Prior to the abolition of slavery, thousands of African-descended people in the Americas lived in freedom. Their efforts to navigate daily life and negotiate the boundaries of racial difference challenged the foundations of white authority. Black Freedom in the Age of Slavery examines how these individuals built lives in freedom for themselves and their families in two of the Atlantic World’s most important urban centers: Cartagena, along the Caribbean coast of modern-day Colombia, and Charleston, in the lowcountry of North America’s Atlantic coast.
Built upon research conducted on three continents, this book takes a comparative approach to understanding the contours of black freedom in the Americas. It examines how various paths to freedom, responses to the Haitian Revolution, opportunities to engage in skilled labor, involvement with social institutions, and the role of the church all helped shape the lived experience of free people of color in the Atlantic World.
The Program in the Carolina Lowcountry and Atlantic World is delighted to make available its 2016-2017 newsletter. Inside, you will be able to find further information on the CLAW program, including our upcoming events for the academic year.
Congratulations to former CLAW Director David Gleeson, who just announced that his new book,The Green and the Gray: The Irish in the Confederate States of America, has been published by the University of North Carolina Press. Dr. Gleeson is a reader in American History at Northumbria University in the Newcastle upon Tyne, England. For more information about the book, click here.
Auslander’s article includes a discussion of the reenacted slave auction in the March 22, 1865 Charleston emancipation procession.
Many living history reenactors speak of “touching the past” in their performances. In nearly all instances, these profound experiences of intimate traffic with previous epochs and persons are brought about not through physical contact with historical artifacts but through deployments of replicas and props, including recently produced adornment, weaponry, vehicles, and tools. This essay explores the roles and functions of material reproductions or substitutes of historic artifacts in reenactment performances, and how these object-oriented practices often bring about powerful sensations of historic authenticity on the part of reenactors and their audiences. Auslander gives particular attention to the use of physical objects by those who seek to reenact traumatic events and experiences related to American histories of racial injustice, including experiences of slavery and Jim Crow racial violence.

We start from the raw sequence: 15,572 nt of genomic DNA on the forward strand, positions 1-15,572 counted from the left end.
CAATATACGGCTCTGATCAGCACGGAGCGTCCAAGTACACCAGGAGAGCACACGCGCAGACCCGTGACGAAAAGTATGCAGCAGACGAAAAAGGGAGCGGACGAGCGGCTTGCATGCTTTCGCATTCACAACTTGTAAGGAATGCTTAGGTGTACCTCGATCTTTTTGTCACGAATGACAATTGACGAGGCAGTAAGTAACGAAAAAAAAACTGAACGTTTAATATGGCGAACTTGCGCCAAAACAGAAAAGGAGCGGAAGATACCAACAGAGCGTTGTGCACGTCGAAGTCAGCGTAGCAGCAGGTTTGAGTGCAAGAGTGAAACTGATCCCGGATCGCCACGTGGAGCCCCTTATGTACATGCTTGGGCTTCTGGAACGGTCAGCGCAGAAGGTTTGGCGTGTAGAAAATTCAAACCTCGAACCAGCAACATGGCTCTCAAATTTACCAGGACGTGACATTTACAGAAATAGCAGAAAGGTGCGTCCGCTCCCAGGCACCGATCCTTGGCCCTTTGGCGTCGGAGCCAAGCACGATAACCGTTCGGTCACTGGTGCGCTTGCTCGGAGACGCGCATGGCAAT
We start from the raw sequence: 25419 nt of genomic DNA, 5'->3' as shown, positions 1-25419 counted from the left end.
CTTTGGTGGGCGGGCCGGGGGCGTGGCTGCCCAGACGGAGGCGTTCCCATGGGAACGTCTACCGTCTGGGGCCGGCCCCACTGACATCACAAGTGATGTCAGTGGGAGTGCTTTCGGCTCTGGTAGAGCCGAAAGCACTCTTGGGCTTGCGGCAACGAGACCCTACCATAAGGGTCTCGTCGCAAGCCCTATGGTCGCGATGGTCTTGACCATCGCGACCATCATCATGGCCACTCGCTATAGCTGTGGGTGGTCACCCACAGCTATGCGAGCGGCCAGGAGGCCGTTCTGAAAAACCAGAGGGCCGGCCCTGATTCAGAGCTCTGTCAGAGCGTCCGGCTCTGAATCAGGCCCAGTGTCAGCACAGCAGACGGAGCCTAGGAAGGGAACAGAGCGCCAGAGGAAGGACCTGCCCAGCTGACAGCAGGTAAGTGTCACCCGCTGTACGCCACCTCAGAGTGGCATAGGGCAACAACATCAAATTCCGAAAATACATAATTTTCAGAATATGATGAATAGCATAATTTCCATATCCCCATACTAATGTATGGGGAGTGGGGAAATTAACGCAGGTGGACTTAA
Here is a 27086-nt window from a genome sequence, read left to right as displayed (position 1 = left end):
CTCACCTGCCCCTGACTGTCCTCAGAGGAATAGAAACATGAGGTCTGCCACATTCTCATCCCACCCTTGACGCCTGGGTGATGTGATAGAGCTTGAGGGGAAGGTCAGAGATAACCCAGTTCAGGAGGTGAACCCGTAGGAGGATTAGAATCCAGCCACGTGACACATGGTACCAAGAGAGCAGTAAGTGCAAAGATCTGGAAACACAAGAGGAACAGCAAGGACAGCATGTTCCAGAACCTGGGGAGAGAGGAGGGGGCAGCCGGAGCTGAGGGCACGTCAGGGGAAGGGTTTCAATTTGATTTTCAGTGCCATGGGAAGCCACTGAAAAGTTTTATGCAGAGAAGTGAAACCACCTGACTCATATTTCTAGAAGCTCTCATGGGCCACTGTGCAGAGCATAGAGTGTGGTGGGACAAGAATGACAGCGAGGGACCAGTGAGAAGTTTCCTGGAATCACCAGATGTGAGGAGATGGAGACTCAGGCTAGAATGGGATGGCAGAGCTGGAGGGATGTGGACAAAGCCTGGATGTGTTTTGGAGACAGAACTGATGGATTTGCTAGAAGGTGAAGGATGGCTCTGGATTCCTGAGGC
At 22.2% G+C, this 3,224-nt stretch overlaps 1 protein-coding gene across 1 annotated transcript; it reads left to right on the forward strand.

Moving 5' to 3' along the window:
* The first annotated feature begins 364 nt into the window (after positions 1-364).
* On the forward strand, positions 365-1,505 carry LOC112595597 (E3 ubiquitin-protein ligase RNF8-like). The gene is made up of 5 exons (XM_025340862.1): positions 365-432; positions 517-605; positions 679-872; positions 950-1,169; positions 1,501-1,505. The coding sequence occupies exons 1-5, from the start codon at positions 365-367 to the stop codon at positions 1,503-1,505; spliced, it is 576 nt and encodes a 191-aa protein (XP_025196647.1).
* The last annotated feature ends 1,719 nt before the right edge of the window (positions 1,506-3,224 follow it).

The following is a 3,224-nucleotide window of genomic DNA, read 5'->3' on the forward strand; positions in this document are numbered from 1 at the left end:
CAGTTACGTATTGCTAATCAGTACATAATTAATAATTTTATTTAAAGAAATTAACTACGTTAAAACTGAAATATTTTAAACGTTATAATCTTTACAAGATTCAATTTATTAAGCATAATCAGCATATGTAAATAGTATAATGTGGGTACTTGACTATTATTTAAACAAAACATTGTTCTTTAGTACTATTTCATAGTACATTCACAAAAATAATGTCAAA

Ambiguous Anniversary: The Bicentennial of the International Slave Trade Bans
Edited by David T. Gleeson and Simon Lewis
An examination of the 1808 international slave trade ban and its impact on the American South and
In March 1807, within a few weeks of each other, both the United States and the United Kingdom passed laws banning the international slave trade. Two hundred years later, Great Britain, an instigator of the slave trade and the chief source of slaves sold into continental North America, was awash nationwide in commemorations of the ban. By contrast the bicentennial
of the ban received almost no attention in the United States. Ambiguous Anniversary aims to remedy that omission and to explain the discrepancy between the two commemorative responses. Edited by David T. Gleeson and Simon Lewis, this volume examines the impact that closing the international slave trade in 1808 had on Southern American economics, politics,